Dan is our senior forensic analyst. His comments were right on point. It also exposes a point of vulnerability for lawyers who defend foreclosures. If the original party had no right to collect or enforce, then the notice of default and notice of acceleration are void. But then you have the issue of “apparent authority” and whether that is relevant to this chaos. Here is his message to me in its entirety:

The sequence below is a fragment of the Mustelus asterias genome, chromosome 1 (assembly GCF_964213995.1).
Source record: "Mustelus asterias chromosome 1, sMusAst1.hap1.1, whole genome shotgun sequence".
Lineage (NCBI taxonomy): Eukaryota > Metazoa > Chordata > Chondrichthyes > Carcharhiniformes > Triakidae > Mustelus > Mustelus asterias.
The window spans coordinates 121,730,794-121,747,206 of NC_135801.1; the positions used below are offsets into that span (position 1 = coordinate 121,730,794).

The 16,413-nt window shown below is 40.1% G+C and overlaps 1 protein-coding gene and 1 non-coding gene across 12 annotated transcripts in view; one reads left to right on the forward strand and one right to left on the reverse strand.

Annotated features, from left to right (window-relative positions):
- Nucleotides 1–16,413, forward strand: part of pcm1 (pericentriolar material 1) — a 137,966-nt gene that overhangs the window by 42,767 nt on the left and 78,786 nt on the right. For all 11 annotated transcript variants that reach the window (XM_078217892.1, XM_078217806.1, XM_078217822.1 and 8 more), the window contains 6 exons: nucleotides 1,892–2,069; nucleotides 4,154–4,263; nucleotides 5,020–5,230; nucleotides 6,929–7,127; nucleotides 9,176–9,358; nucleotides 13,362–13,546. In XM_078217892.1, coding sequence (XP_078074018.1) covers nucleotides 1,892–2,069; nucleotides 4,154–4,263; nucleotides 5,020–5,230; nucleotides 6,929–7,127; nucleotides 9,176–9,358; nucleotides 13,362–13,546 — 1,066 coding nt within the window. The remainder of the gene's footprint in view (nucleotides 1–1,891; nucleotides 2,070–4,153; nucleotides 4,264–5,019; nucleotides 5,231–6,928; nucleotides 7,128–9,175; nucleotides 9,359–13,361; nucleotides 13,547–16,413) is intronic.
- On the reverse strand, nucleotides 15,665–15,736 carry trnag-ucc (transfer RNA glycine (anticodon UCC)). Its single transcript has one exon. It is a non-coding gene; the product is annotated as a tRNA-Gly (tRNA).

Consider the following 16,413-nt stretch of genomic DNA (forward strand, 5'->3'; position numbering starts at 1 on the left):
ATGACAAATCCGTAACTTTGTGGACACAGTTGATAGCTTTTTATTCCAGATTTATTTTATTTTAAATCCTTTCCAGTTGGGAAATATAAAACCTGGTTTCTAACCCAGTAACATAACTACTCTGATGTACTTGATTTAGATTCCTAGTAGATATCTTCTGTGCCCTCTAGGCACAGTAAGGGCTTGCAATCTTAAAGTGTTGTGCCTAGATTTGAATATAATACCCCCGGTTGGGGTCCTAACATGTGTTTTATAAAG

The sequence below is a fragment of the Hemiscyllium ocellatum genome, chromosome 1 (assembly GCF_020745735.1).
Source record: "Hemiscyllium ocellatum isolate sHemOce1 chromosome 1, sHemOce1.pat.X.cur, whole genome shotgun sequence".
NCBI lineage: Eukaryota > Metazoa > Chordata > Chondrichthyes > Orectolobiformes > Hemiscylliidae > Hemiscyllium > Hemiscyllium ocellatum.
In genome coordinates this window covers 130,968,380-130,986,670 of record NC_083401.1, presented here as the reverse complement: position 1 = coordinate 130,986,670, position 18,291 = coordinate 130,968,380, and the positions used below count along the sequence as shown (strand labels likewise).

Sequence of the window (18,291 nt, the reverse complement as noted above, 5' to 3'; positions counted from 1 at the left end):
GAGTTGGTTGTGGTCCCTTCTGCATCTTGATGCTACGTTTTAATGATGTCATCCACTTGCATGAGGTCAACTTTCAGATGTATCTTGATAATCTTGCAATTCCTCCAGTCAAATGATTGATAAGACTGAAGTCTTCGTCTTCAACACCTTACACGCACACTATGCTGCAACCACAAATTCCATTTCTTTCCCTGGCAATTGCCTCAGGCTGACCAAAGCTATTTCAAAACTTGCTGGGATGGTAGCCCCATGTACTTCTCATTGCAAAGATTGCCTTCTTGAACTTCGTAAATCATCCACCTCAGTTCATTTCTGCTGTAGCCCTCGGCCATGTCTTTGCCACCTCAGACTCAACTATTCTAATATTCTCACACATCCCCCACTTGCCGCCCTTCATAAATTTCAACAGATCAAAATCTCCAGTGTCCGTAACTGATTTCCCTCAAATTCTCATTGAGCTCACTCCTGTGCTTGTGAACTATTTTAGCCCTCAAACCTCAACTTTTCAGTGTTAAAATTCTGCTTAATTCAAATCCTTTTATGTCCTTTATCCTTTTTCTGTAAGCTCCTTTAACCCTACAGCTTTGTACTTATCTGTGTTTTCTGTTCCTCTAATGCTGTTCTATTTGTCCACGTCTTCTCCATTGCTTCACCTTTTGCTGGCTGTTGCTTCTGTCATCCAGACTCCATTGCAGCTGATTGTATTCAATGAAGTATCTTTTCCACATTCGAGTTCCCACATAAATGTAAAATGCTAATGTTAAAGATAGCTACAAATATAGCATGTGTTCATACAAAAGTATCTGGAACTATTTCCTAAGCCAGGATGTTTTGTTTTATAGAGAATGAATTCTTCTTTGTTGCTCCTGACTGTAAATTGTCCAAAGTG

Very interesting. But notice the elephant in the room – that nobody is stating that the loans were actually never accelerated in the first place (by a party with a monetary interest in the loan). How is the Judicial statute being invoked? And/or how is the contract being invoked for acceleration? I am not sure what the acceleration is in a judicial state like Florida, but it seems to be the action itself. If the Plaintiff has no standing and/or is not the creditor nor their agent, the debt was never accelerated in the first place.If I sue you in a judicial foreclosure action because I know you are late on your payments, do we have privity of contract and has your debt really been accelerated? Yes there apparently is a debt, but under what circumstances is the Plaintiff entitled to enforce the obligation and hold an interest that would allow them to accelerate the mortgage?This is the angle of attack lawyers we are working with are using in non-judicial estates. Not exactly the same but seems to be similar. Non-judicial states seem to accelerate the debt with notice and reference to the never to be seen “written declaration of default and demand for sale”. I don’t know, but I would think the Judicial Foreclosure should require the same, but I don’t really know the mechanics of how it is done in a judicial state.It seems to me that if you are stating ” If you can prove that there was no loan at the base of the documentary chain”, that it is a natural extension to make the claim that the Plaintiff (nor their predecessors in interest) never accelerated the “debt”.
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